Ape-like men are a staple of mythology and cyrptozoology. Whether it’s stories about the Yeti, Bigfoot, Sasquach, Skunk Ape, or Momo, these creatures appear throughout the world under different names. And even if you don’t believe in them it’s likely you’ll have seen the now infamous Patterson-Gimlin footage of a supposed creature walking through the woods. And with Ape Men being so well known it’s a surprise that they’re not featured in horror films more. The new Ryan Justice directed The Wild Man: Skunk Ape attempts to cash in on this gap in the market.
This found footage movie begins as an investigation into a missing woman in southern Florida by a trio of young filmmakers, Sarah (Lauren Crandall), Brandon (Julian Green), and Tim (Mike Reed). Shortly into their investigation they begin to hear reports of the Skunk Ape, a Bigfoot like creature that the local residents claim lives in the nearby everglades. They also say that it’s responsible for the disappearance of several women over the years, prompting the trio into looking into this connection.
They soon discover that the latest missing woman had a connection to a local wildlife tracker and hunter named Dale (David E. McMahon), who also claims to have encountered the Skunk Ape. Believing that Dale is either connected to the disappearance, or could perhaps lead them to proof of the Skun Ape’s existence, they head out into the everglades with him, searching for the fabled creature.
The Wild Man: Skunk Ape starts decently enough, with the found footage style being structured into more of a documentary style film. The footage cuts from interview to interview, piecing together an introduction for the film that establishes the missing women, the local community, and the connection to the mythic Skunk Ape. However, this doesn’t last for long, as the film then cuts to our filmmakers sitting in a cheap motel room with one of them informing the others “That’s what I’ve edited together so far”. From here, the film becomes what one would normally expect from this genre, and any kind of distinctiveness or flair that it was beginning to establish for itself goes out of the window.
And that’s one of the biggest shames of the film, as the opening five to ten minutes felt different at least. It felt like it was something pieced together after the fact, like a documentary show presenting these events to an audience. But after this point it’s no different from any other film that’s shot from a first person perspective. The documentary style has been done before, and works well; the Australian found footage horror film The Tunnel presented the entire film as a documentary, complete with sit-down talking heads breaking up the action and talking about the events that the cameras caught, and still sticks out in my mind as memorable because of this creativity. The Wild Man: Skunk Ape in contrast has nothing about it stylistically that sets it apart.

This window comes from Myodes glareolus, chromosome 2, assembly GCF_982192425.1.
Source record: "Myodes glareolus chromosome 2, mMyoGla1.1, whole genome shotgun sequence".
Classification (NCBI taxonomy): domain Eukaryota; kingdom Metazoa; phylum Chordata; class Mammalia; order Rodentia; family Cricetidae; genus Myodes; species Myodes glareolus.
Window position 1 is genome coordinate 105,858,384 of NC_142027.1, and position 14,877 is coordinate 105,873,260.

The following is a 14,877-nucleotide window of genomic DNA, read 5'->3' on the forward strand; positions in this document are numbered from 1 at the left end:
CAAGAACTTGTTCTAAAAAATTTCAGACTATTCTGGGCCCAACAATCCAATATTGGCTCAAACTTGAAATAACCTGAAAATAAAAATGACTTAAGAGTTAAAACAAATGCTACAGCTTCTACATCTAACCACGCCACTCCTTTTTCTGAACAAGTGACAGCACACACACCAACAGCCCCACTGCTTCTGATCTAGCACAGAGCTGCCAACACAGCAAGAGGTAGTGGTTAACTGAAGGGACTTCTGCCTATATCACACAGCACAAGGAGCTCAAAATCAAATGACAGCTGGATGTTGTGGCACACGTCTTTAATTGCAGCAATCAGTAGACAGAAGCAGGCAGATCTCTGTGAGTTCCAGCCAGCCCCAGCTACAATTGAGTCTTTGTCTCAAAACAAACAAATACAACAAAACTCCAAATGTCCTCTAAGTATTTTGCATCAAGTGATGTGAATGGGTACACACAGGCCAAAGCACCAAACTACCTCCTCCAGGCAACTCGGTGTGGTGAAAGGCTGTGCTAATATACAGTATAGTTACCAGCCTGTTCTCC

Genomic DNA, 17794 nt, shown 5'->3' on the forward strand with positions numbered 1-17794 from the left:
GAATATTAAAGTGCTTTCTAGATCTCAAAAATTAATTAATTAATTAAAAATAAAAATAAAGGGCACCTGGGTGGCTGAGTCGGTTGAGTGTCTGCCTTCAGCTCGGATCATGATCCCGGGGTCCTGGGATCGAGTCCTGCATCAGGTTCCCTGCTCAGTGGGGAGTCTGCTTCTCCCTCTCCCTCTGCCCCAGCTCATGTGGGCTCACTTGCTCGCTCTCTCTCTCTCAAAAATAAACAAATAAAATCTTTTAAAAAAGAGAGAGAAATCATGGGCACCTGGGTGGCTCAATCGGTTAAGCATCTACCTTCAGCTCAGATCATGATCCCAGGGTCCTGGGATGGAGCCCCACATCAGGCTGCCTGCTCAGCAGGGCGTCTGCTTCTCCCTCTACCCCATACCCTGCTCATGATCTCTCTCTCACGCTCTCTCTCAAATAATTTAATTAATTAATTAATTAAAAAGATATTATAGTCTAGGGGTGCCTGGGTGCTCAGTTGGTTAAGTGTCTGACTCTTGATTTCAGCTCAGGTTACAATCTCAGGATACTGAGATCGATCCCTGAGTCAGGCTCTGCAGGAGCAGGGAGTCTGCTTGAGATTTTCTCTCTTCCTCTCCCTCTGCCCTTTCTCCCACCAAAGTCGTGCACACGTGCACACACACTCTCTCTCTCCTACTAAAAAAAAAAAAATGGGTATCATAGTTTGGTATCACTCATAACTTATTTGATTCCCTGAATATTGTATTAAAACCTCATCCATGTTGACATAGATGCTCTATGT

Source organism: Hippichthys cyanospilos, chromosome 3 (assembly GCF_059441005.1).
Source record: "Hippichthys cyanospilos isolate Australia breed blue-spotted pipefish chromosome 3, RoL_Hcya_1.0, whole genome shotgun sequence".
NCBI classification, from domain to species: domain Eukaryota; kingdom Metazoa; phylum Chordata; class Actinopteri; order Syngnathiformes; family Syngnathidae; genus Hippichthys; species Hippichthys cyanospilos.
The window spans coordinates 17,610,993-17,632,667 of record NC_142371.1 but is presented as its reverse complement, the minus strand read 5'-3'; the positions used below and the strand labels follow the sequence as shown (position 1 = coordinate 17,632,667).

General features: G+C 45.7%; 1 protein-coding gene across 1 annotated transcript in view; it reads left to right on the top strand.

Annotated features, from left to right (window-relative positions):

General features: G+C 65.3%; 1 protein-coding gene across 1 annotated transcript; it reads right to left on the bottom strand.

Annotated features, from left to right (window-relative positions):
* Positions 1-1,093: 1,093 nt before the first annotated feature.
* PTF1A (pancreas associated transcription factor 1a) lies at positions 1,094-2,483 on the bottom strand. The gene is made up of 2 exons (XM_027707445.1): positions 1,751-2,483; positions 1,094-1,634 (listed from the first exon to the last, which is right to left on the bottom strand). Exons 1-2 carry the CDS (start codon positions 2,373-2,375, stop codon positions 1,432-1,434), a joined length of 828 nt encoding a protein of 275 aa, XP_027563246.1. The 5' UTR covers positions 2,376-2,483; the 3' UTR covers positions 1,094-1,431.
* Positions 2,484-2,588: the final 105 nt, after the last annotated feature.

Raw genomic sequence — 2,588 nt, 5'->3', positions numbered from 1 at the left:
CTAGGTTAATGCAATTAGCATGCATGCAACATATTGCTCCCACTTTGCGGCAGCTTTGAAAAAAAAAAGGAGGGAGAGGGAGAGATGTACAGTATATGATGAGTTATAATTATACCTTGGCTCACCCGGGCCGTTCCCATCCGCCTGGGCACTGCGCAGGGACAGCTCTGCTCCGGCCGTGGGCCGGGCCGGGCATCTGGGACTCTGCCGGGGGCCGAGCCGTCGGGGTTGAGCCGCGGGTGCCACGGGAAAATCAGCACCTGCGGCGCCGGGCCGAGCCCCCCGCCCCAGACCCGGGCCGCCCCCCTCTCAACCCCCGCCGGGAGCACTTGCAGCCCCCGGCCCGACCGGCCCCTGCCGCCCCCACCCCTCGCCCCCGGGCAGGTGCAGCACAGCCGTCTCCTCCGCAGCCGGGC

The story, at least, does try to do something unexpecte, and it’s something that it shows off in the film’s trailer, so I can talk about it without it being a spoiler. For the first half of the film our crew is either going around town trying to interview folks, or is out in the forest at night searching for monsters. But midway through it switches things up as our central characters sneak their way into a shadowy military facility for reasons I won’t reveal. This changes the tone and the pacing, but doesn’t really do the film many favours, as it goes from pretty boring into boring and weird.
This section of the film seems to break some of the rules as per the shooting style of the film too, as we not only have footage captured by the cameras our lead characters are carrying, but footage from base security cameras, and gun mounted cameras spliced in. Do our characters get this footage before leaving? No. So how is it a part of the film? Couldn’t tell you. You’re suddenly left wondering if the footage we’re watching isn’t what is captured by the people we’re following, but any kind of on site cameras, what is this? Is the filmmaker just telling a story that is pieced together through any in world camera source, but isn’t a film that exists in universe? If so, why did it not use this technique before to establish this? It’s very unclear what the director is going for.
READ MORE: Everybody Dies By The End – Film Review
Outside of these issues, the cast feels pretty weak at times too, and the big dramatic moments never quite hit their mark as characters feel less than fully invested in the moment. Performances never quite feel real, and the actors come across as if they’re playing caricatures of horror movie characters rather than actual people. I know low budget horror films aren’t the most well known for stellar acting, but there were times where the film made the original Resident Evil game voice acting look top tier. This, along with a monster that looked like it was picked up off a fancy dress shop rack end up making the film feel kind of cheap.
If you’re a big horror fan who wants to experience everything in the genre you might want to add this to your list of stuff to watch for when you’ve got absolutely nothing else, but for everyone else, this might be one that leaves you feeling a bit bored more than anything else.
The Wild Man premieres on digital in North America on 30th September, and then plays on the Terror Films and Kings of Horror YouTube Channels.